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Next entry: Cenotaph under snow

Previous entry: Snowy sunset on the North Downs

Monday, 20 December 2010


And so snow strikes chaos in the UK, in a way that a terrorist attack could never.  I was reading some accounts of passengers experiences and a few things struck me. A common refrain seems to be:

It’s not the weather that’s the problem, it’s the way they’ve handled the people…..
We’ve been left to fend for ourselves.

I too have had similar experiences at UK airports. The ones that stick in my mind are the storm in 2000 when my flight was delayed 24 hours and I was stranded at Gatwick airport, and the time when my late-night flight into the UK was delayed en route for 2 hours and by the time we disembarked the baggage handlers’ shift had finished and they had gone home.  (Our baggage was delivered the following day). A common thread in my experiences has been airline and airport staff who don’t know how to handle emergencies and unhappy customers. They appeared reluctant to give us full information about the nature of the problem, they did not want to discuss the situation, they did not want to hear customer complaints, and they were generally unhelpful.


A year ago today (almost) I was stuck at railway stations and airports in the Netherlands due to a severe snowstorm. I spent two days trekking across the (little) country and although I was inconvenienced my way was always smoothed by the staff who knew how to deal with complaints and angry passengers. I was frustrated and (am sorry to say now) that I took out my frustrations at the people who were trying to make the passengers’ lives less miserable.  I also noticed other people “ranting” at the airport/railway staff but the staff handled us at all times with aplomb. They showed empathy for their customers. Various people have put forward definitions for empathy, such as:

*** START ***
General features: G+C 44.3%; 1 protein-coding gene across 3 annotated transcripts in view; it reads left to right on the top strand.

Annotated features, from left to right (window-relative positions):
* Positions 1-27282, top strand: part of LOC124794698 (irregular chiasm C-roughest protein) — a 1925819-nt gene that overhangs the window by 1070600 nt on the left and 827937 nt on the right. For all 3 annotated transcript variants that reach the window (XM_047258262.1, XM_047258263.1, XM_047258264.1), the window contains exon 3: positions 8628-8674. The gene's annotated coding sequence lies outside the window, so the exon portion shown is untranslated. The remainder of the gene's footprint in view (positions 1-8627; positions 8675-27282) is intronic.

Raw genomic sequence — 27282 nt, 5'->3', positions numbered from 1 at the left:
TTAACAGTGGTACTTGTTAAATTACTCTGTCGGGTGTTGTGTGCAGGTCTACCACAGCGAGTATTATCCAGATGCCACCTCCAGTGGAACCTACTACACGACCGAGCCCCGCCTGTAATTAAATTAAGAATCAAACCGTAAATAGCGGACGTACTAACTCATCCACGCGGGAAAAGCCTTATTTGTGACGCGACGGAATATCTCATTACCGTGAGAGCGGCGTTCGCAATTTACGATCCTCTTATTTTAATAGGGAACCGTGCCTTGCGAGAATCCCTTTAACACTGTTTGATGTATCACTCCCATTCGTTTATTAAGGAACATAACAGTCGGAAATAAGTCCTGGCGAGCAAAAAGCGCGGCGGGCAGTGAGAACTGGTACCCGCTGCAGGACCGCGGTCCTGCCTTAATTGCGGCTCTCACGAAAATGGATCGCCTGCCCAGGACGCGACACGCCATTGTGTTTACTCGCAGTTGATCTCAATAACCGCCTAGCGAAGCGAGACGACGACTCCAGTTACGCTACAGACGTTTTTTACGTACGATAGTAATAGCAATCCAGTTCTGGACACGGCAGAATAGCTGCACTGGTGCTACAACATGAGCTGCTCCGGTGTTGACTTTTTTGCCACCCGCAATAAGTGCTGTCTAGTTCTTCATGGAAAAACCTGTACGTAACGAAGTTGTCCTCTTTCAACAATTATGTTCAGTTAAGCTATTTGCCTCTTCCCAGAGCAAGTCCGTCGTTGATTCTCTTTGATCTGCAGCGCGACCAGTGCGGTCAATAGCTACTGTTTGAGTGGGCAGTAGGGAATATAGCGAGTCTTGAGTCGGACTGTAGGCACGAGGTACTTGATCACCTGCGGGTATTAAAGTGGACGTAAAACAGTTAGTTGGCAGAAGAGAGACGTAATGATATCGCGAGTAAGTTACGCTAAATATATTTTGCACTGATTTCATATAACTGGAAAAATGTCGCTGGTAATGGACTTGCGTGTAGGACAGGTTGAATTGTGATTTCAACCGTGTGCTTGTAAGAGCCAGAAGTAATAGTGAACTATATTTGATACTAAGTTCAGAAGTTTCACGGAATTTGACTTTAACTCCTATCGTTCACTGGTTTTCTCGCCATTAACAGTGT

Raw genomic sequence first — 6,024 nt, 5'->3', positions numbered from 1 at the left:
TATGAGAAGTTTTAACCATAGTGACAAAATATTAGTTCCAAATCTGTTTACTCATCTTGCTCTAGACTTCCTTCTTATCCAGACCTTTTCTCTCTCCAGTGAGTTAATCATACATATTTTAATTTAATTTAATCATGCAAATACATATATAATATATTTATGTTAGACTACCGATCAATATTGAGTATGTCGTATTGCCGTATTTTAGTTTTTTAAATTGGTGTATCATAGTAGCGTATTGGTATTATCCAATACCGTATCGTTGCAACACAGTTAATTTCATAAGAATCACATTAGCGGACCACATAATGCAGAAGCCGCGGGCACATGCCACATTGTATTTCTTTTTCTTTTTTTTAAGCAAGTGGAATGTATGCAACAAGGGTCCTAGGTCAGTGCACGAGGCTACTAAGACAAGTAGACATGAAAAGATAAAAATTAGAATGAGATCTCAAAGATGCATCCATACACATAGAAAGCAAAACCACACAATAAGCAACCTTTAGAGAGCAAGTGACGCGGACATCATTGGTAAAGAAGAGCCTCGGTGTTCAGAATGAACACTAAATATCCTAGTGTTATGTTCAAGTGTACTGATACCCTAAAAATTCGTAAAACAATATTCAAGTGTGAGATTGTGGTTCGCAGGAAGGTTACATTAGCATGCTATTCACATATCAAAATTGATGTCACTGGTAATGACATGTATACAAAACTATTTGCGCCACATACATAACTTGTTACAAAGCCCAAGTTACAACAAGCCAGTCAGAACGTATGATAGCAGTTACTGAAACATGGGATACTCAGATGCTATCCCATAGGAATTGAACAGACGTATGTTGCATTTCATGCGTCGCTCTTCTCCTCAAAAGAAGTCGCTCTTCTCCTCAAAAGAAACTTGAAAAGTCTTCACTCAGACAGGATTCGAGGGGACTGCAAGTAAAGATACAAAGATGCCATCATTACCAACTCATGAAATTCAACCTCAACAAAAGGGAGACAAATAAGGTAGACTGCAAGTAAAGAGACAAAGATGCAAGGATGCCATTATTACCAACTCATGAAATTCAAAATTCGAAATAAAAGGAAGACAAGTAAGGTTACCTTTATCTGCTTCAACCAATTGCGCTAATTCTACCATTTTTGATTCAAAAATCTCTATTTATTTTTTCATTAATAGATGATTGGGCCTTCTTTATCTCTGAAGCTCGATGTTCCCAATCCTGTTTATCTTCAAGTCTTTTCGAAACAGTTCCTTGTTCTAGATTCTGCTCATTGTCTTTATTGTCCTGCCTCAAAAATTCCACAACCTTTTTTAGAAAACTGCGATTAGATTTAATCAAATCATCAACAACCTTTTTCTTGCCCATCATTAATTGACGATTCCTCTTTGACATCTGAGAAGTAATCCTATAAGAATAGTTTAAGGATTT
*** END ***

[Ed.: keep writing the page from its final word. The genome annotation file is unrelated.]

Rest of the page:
The capacity to know emotionally what another is experiencing from within the frame of reference of that other person, the capacity to sample the feelings of another or to put one’s self in another’s shoes.
[D. M. Berger]

A sense of similarity in feelings experienced by the self and the other, without confusion between the two individuals.
[Jean Decety]

An affective response that stems from the apprehension or comprehension of another’s emotional state or condition, and that is similar to what the other person is feeling or would be expected to feel.
[Nancy Eisenberg]

To empathize means to share, to experience the feelings of another person.
[R. R. Greenson]

The ability to put oneself into the mental shoes of another person to understand her emotions and feelings. 
[Alvin Goldman]

An affective response more appropriate to another’s situation than one’s own. 
[Martin Hoffman]

These definitions also make me think of Emotional Inteligence.  Is it not time that businesses in the UK started to teach their employees to empathise with their customers?  Apparently this should start with the managers learning to empathise with their staff.

Posted by bigblue on 20/12/2010 at 07:42 AM
Filed under: EuropeNetherlands • (1) CommentsPermalinkBookmark or Share

Its probably too much to hope for. A few years ago my daughter flew by British Airways instead of Olympic Airways, because it was a cheap strudent flight and the promised her a free stopover in London on her return - whcih never happened because they denied her boarding her Athens flight, and she was stranded in London with no money. It wasn’t a snow storm, it wasn’t terrorists, it was the staff of British Airways who made the cock-up. But whether it is their fault or not, helpfulness is too much to expect.

Posted by SteveH  on  07/01/2011  at  02:43 PM

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